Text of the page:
A controversy has recently erupted over a June 2016 meeting between some members of the Trump campaign team, including the President’s son, Donald Trump Jr., and at least one Russian citizen. The Trump campaign’s version of events has shifted several times, and new details continue to emerge. However, it appears that Trump Jr.’s desire to obtain compromising information about Hillary Clinton from the Russian citizen motivated his acceptance of the meeting. (What actually happened during the meeting remains a source of uncertainty.)
This controversy has given rise to the predictable barrage of political commentary and speculation over whether any criminal prosecutions will follow from the meeting. Most legal commentary has focused on whether Trump Jr. violated a provision of the Federal Election Campaign Act (FECA), 52 U.S.C. 30121(a)(2), which prohibits any person from soliciting a contribution or donation from a foreign national (as defined). Scholars have debated whether that statute, properly interpreted, reaches Trump Jr.’s conduct. Scholars have also debated whether, even if Trump Jr.’s conduct comes within the statute, the statute would be constitutional. But these debates over the statute’s meaning and its constitutionality have missed a major, likely determinative issue: Whatever FECA might mean, did Trump Jr. need to deliberately violate it in order to face a criminal prosecution?*
Usually, ignorance of the law is no defense to prosecution. A statute that criminalized, for example, the “willful killing of another with malice aforethought” would apply to someone who, with the requisite intent, killed another person, regardless of whether he was aware of the statute. That is, the statute would be concerned with whether the person “willfully” performed the act of killing, not whether he “willfully” decided to violate the law.**
But FECA, according to the United States Department of Justice, operates differently. Most of FECA’s prohibitions, including those related to contributions/donations from foreign nationals, create criminal consequences only when a person “knowingly and willfully” commits a violation of the statute.*** See 52 U.S.C. 30109(d)(1)(A). And according to the DOJ’s standards, which may differ from the case law’s (more on that later), this heightened mens rea standard means that a person must know that he is breaking the law to trigger a criminal prosecution, and must know about the relevant statutory duty: The “words [‘knowingly and willingly’] of specific criminal intent require proof that the offender was aware of what the law required, and that he or she violated that law notwithstanding that knowledge, i.e., that the offender acted in conscious disregard of a known statutory duty or prohibition.” U.S. DOJ, Federal Prosecution of Election Offenses, p.135 (7th Ed.) (2007) (DOJ Manual). By the DOJ’s standards, if a defendant is unaware of FECA, she cannot commit a criminal violation of the statute. See id. at 14 (“FECA violations become potential crimes when they are committed knowingly and willfully, that is, by an offender who knew what the law forbade and violated it notwithstanding that knowledge.”). Even if she negligently ignores the law or mistakes its requirements, no prosecution can properly follow. See id. at 4. Instead, civil enforcement will correct any violations. See id. See also 52 U.S.C. 30109(a) (describing, among other things, civil enforcement procedures); 11 C.F.R. 110.20(g) (“knowingly” standard applies for civil violations of 52 U.S.C. 30121(a)(2)); 11 C.F.R. 110.20(a)(4) (defining “knowingly” as referring to knowledge of the facts, rather than knowledge of the law); Rick Hasen, Election Law Blog (“Trump Jr. can still be civilly liable, even if he’s too ignorant to be criminally liable.”).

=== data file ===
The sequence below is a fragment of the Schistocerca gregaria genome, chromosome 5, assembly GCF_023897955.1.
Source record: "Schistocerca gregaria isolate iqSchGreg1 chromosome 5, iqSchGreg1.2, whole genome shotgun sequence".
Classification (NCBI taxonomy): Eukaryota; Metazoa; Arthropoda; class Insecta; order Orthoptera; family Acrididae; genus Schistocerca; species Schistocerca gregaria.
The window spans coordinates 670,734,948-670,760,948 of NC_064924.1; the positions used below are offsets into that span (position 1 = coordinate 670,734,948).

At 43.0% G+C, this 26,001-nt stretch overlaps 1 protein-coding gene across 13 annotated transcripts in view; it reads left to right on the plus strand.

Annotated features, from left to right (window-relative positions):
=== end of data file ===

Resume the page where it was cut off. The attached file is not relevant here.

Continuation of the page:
Trump Jr.’s familiarity with the law presents a question of fact, impossible to resolve in a blog post. However, speaking from a purely legal perspective, it is safe to say that where ignorance of the law is a defense to a crime, prosecutors face significant challenges in securing a conviction. Additionally, where, as here, the actual meaning of the law is not clear, as suggested by scholarly debates, prosecutions may be especially unlikely. See DOJ Manual at 145 (FECA’s criminal provisions are often of “little concern to federal prosecutors and investigators . . . because they concern issues that are subject to evolving regulation when the application of the law to the facts is not entirely clear”); DOJ Manual at 151 (“[A]ny situation when the application of the law to the facts is unclear does not easily produce a prosecutable FECA crime.”). Cf. also United States v. Critzer, 498 F.2d 1160, 1163 (4th Cir.1974) (“Even if [the defendant] had consulted the law and sought to guide herself accordingly, she could have had no certainty as to what the law required,” such that “the element of willfulness could not be proven”) (federal tax case).
Also, although the DOJ Manual does not create binding law, it will likely control any prosecution decisions by the DOJ, including by Special Counsel Robert Mueller. Under 28 C.F.R. 600.7(a) & (d), the Special Counsel must comply with all “rules, regulations, procedures, practices and policies of the Department of Justice” and may be removed for “a violation of Departmental policies.” The DOJ Manual, which is published by the DOJ’s Public Integrity section, states that it describes the Department’s practices and policies. See DOJ Manual at 1 (This manual “addresses how the Department handles all federal election offenses . . .[It] summarizes the Department’s policies, as well as key legal and investigative considerations, related to the investigation and prosecution of election offenses.”). See also U.S. Attorney’s Manual § 9-85.210 (U.S. Attorneys must consult with the Public Integrity Section on criminal matters related to campaign finance violations, including those arising under FECA); United States v. Hemmingson, 157 F.3d 347, 362 (5th Cir. 1998) (relying on DOJ Manual (6th Ed.) as evidence of “typical” prosecution practices).